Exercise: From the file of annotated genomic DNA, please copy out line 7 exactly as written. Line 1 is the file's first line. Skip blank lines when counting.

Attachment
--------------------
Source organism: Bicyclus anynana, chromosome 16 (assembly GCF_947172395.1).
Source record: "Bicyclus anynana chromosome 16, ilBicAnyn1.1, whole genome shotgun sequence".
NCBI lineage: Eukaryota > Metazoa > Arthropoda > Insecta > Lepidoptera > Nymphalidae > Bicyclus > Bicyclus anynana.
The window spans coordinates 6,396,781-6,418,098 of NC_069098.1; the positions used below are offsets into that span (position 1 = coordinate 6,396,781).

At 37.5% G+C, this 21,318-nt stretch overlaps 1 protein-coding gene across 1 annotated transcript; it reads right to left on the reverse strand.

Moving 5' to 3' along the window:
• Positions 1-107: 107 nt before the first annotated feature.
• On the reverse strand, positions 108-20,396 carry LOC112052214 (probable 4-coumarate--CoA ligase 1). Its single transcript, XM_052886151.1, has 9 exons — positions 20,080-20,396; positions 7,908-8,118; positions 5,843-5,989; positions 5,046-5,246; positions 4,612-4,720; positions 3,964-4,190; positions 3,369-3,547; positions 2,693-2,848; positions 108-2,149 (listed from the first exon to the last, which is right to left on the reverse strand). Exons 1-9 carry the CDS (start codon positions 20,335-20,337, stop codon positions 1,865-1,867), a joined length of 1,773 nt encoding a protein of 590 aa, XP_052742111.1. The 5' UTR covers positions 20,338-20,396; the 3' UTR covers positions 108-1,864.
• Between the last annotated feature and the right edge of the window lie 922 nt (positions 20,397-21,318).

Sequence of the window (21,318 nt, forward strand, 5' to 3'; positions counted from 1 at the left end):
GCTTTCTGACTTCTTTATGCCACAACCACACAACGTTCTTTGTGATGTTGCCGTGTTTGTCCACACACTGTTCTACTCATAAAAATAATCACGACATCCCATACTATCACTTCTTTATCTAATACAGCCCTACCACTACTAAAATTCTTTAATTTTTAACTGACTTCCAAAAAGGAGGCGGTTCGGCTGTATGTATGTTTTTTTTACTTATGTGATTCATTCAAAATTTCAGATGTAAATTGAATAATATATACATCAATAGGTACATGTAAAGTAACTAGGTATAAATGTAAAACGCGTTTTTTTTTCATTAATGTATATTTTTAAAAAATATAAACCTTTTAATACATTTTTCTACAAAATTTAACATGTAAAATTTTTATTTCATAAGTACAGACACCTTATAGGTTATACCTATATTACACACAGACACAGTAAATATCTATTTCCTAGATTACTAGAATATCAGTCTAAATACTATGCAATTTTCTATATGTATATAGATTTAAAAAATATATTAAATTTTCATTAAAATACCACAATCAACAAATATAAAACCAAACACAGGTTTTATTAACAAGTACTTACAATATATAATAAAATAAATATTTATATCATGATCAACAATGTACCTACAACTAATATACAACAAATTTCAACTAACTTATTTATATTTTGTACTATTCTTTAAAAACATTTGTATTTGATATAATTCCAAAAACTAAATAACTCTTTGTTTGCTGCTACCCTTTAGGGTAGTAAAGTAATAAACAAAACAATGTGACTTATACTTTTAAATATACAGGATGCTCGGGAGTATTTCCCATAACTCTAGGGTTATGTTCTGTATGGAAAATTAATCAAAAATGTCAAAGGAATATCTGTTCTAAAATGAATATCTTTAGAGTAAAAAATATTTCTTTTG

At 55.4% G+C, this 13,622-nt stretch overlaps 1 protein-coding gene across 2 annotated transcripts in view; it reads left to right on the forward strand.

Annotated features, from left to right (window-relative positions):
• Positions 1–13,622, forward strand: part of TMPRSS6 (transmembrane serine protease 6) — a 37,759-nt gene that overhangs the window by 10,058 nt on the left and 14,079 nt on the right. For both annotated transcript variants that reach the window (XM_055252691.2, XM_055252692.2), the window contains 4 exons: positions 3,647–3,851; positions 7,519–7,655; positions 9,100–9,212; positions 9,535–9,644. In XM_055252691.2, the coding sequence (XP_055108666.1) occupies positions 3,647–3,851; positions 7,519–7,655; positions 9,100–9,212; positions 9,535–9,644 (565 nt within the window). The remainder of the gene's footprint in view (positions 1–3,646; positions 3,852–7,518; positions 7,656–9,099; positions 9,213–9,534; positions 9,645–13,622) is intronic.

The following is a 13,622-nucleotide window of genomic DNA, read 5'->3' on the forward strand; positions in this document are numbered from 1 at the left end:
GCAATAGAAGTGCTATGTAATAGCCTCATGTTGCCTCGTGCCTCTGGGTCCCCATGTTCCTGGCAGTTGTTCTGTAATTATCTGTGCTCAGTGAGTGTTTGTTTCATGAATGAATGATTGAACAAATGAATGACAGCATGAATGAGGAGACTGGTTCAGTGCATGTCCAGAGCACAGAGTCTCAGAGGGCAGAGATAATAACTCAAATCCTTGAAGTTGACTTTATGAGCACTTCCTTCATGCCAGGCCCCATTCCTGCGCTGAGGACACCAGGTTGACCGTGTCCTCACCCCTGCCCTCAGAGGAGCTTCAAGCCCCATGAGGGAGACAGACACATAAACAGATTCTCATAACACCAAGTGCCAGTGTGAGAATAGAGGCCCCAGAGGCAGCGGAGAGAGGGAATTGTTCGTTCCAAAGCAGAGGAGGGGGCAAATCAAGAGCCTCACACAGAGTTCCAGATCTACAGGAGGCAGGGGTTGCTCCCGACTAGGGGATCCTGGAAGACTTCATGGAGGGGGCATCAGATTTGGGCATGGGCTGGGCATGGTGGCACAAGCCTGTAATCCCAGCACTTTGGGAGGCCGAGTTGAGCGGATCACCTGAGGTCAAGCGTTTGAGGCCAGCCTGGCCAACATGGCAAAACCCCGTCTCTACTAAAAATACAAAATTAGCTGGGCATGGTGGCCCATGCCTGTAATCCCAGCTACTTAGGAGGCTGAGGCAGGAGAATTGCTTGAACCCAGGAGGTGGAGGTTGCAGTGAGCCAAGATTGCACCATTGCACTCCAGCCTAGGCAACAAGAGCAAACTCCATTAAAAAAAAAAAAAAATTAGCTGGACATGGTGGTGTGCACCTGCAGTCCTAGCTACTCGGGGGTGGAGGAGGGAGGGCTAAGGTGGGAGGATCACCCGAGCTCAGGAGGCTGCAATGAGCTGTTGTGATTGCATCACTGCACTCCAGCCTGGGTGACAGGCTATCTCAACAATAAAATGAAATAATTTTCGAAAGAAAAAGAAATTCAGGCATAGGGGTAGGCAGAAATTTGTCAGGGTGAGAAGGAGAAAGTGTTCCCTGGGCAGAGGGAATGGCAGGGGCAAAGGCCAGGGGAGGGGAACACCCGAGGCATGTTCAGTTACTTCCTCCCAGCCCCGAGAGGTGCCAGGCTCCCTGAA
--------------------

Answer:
• Positions 1-107: 107 nt before the first annotated feature.